Ed Waters
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Ebo if you stay away from some of the more popular seed companies the seeds aren't too expensive.  We have always used kitazawa for radish seeds.  Ignore the all purple stuff because it is too expensive.  A pound goes a long way.  
 
gardener & author
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Ebo David wrote:I also found this:

Produce Cheat Sheet

with useful information on storage times and the like.



Sorry, replying back to an old comment, but that chart looks useful but actually is really totally against food storage. Beets store only 2 weeks in fridge? Carrots only 4 weeks in fridge? Tomatoes into the fridge at all, and then store only 3 or 4 days? Winter squash only 1 - 2 months at room temperature? (My understanding is that maxima winter squash only get good after 1 - 2 months of storage, and that they can last almost a year, sometimes more.)

I just put some crispy sweet carrots in salad today in April, that were stored in the bottom of the fridge since November, i.e. 4 - 5 months; beets would have lasted if we hadn't finished them, etc etc.
 
Ebo David
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Always good to correct misconceptions.  Can you find a better reference?  As far as I am concerned anecdotal  information is good as well -- it can actually be the basis of real science and experimentation ;-)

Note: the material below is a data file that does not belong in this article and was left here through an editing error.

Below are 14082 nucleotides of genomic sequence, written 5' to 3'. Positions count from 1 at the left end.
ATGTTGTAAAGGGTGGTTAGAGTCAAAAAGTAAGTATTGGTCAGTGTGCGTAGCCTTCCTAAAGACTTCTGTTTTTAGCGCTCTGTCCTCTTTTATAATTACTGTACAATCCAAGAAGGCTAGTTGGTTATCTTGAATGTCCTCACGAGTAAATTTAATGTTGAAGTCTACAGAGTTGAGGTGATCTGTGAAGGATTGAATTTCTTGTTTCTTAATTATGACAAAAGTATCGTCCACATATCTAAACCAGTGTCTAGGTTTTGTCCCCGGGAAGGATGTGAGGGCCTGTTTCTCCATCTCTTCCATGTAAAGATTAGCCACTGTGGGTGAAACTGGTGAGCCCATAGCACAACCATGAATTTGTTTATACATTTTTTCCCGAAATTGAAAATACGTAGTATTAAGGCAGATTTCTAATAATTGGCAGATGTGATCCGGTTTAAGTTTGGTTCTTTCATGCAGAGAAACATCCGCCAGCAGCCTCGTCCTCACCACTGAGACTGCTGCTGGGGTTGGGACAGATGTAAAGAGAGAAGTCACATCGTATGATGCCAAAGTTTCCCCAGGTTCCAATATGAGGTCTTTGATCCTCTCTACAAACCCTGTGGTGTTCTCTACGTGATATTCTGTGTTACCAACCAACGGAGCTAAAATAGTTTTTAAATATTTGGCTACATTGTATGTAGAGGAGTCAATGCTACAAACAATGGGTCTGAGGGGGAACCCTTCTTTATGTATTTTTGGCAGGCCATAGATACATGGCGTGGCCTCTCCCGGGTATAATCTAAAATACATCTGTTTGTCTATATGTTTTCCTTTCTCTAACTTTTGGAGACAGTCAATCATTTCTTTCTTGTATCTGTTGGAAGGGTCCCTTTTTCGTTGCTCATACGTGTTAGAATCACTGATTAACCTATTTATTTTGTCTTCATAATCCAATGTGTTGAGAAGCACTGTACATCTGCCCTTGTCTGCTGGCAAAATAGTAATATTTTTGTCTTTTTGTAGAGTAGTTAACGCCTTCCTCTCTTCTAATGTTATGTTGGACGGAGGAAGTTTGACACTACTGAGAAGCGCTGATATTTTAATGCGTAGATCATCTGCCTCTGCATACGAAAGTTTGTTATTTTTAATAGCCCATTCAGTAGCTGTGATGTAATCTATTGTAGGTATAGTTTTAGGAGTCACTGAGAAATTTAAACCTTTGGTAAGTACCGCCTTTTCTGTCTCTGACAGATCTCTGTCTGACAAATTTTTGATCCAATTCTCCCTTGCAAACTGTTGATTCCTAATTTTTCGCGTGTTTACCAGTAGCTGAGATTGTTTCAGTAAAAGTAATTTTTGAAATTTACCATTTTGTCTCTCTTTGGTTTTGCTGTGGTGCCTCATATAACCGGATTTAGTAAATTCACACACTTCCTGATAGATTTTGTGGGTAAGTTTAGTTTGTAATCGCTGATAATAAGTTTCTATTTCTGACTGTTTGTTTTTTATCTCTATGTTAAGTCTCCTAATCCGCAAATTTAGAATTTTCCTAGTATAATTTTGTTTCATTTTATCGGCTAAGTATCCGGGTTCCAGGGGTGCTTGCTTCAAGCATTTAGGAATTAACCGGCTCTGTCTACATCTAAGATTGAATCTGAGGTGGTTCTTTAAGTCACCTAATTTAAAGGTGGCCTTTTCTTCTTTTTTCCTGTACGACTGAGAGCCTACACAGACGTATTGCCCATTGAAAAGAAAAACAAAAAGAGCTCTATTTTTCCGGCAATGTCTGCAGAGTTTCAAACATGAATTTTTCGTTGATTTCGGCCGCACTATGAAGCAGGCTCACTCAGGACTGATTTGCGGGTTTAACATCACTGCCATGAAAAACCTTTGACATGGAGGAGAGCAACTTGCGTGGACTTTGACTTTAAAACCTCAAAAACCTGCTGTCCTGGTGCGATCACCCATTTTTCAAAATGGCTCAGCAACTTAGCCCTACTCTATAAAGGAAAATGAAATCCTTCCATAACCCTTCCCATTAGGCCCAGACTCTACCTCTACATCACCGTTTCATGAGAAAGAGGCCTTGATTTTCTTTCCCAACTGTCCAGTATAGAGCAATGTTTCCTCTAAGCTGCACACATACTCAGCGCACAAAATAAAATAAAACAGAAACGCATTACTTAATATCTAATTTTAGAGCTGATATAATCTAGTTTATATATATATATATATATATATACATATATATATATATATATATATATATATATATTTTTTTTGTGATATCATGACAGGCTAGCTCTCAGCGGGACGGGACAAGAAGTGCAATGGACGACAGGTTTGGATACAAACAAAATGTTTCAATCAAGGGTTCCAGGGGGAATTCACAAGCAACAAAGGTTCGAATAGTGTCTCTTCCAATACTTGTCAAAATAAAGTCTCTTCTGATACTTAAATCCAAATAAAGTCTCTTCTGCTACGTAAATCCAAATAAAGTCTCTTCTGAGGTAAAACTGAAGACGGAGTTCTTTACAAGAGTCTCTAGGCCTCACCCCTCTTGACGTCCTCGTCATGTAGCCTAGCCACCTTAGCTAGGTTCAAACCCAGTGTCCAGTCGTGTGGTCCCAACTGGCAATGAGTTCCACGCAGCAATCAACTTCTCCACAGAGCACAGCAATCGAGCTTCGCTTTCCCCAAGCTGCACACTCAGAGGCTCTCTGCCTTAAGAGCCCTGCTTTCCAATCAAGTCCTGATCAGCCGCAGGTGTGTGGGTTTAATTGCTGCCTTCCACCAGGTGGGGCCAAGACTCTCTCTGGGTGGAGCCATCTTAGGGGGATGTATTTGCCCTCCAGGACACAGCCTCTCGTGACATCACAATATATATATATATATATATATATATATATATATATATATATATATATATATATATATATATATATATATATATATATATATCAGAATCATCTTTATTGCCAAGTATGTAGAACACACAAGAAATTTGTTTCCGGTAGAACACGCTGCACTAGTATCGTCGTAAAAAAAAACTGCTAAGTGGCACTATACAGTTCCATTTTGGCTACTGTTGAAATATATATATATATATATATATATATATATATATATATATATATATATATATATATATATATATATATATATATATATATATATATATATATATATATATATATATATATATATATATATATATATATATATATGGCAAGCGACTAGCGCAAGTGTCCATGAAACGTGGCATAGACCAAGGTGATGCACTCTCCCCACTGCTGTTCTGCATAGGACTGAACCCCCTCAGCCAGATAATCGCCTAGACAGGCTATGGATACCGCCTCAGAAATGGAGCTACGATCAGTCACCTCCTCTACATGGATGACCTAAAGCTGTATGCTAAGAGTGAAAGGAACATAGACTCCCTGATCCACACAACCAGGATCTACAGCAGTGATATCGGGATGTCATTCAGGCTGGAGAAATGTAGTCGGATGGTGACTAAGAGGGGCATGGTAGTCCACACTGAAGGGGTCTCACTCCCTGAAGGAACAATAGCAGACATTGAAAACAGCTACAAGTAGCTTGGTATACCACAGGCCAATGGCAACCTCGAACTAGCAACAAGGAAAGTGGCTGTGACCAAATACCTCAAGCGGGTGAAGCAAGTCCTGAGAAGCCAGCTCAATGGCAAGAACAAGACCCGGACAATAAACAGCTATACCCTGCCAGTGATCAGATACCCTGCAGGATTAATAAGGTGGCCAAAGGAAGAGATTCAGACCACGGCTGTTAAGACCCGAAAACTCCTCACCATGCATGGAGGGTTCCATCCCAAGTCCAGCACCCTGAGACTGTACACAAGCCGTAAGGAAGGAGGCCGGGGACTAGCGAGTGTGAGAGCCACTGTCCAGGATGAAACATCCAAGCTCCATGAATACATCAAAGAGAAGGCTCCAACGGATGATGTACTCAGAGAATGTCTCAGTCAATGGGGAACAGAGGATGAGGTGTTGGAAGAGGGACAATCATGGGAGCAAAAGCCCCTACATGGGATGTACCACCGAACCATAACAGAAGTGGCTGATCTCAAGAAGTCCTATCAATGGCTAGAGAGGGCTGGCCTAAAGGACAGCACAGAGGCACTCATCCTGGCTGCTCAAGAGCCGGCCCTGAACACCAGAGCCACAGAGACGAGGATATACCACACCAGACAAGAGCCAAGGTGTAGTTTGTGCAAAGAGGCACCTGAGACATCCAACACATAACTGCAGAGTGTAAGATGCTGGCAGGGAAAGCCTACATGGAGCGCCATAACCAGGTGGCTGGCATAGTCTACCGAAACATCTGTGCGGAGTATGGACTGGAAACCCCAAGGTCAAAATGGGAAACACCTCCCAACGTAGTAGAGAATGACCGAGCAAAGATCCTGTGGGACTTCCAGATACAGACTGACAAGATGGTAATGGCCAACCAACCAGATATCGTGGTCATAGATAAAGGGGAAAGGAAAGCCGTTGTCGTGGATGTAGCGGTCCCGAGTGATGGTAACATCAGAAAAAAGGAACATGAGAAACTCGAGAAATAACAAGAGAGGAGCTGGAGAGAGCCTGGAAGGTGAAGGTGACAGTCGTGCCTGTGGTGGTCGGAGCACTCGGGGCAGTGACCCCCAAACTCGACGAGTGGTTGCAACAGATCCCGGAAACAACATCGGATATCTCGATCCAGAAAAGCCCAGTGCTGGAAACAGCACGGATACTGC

pollinator
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I was talking to my neighbors yesterday.  They were supposed to be in Ecuador this spring but are home instead and looking to have a a small garden again.  

We will be giving them a bunch of compost since I bought extra this spring.  They have 3 small raised beds so it isn't worth the delivery charge for them to get compost delivered and they are really good people so I am more than happy to share.  I don't know if my other neighbors will be gardening but if they want help they will have it.   We really lucked out when it comes to neighbors so they need to be taken care of.

I have plenty of extra seeds from the seed I saved last year and will be sharing beans, kale, pack choi, basil, snap peas, cabbage, sunflowers, and a few other things I have plenty of. I will be holding on to enough seed for 2021 and I will be upping my seed saving this year.